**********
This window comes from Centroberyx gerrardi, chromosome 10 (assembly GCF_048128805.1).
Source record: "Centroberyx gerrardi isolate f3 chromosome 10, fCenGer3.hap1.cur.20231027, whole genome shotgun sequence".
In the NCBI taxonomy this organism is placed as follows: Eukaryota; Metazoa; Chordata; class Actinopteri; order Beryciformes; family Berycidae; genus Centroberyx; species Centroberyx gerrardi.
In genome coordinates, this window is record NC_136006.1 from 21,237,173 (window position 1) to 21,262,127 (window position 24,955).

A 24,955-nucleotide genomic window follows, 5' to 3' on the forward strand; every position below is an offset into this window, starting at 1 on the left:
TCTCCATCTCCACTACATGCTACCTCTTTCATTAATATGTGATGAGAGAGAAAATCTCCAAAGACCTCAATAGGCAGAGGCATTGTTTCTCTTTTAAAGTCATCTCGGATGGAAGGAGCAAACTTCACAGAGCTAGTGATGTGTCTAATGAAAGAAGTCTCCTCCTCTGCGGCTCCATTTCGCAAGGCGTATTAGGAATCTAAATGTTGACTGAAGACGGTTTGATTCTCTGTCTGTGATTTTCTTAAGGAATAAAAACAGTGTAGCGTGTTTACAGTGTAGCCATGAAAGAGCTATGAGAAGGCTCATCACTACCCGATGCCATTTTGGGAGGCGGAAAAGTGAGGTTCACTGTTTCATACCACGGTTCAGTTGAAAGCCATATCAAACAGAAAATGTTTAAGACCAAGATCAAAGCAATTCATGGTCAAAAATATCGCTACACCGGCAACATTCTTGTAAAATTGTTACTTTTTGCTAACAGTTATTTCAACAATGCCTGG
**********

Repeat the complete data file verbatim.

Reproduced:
This window comes from Centroberyx gerrardi, chromosome 10 (assembly GCF_048128805.1).
Source record: "Centroberyx gerrardi isolate f3 chromosome 10, fCenGer3.hap1.cur.20231027, whole genome shotgun sequence".
In the NCBI taxonomy this organism is placed as follows: Eukaryota; Metazoa; Chordata; class Actinopteri; order Beryciformes; family Berycidae; genus Centroberyx; species Centroberyx gerrardi.
In genome coordinates, this window is record NC_136006.1 from 21,237,173 (window position 1) to 21,262,127 (window position 24,955).

A 24,955-nucleotide genomic window follows, 5' to 3' on the forward strand; every position below is an offset into this window, starting at 1 on the left:
TCTCCATCTCCACTACATGCTACCTCTTTCATTAATATGTGATGAGAGAGAAAATCTCCAAAGACCTCAATAGGCAGAGGCATTGTTTCTCTTTTAAAGTCATCTCGGATGGAAGGAGCAAACTTCACAGAGCTAGTGATGTGTCTAATGAAAGAAGTCTCCTCCTCTGCGGCTCCATTTCGCAAGGCGTATTAGGAATCTAAATGTTGACTGAAGACGGTTTGATTCTCTGTCTGTGATTTTCTTAAGGAATAAAAACAGTGTAGCGTGTTTACAGTGTAGCCATGAAAGAGCTATGAGAAGGCTCATCACTACCCGATGCCATTTTGGGAGGCGGAAAAGTGAGGTTCACTGTTTCATACCACGGTTCAGTTGAAAGCCATATCAAACAGAAAATGTTTAAGACCAAGATCAAAGCAATTCATGGTCAAAAATATCGCTACACCGGCAACATTCTTGTAAAATTGTTACTTTTTGCTAACAGTTATTTCAACAATGCCTGG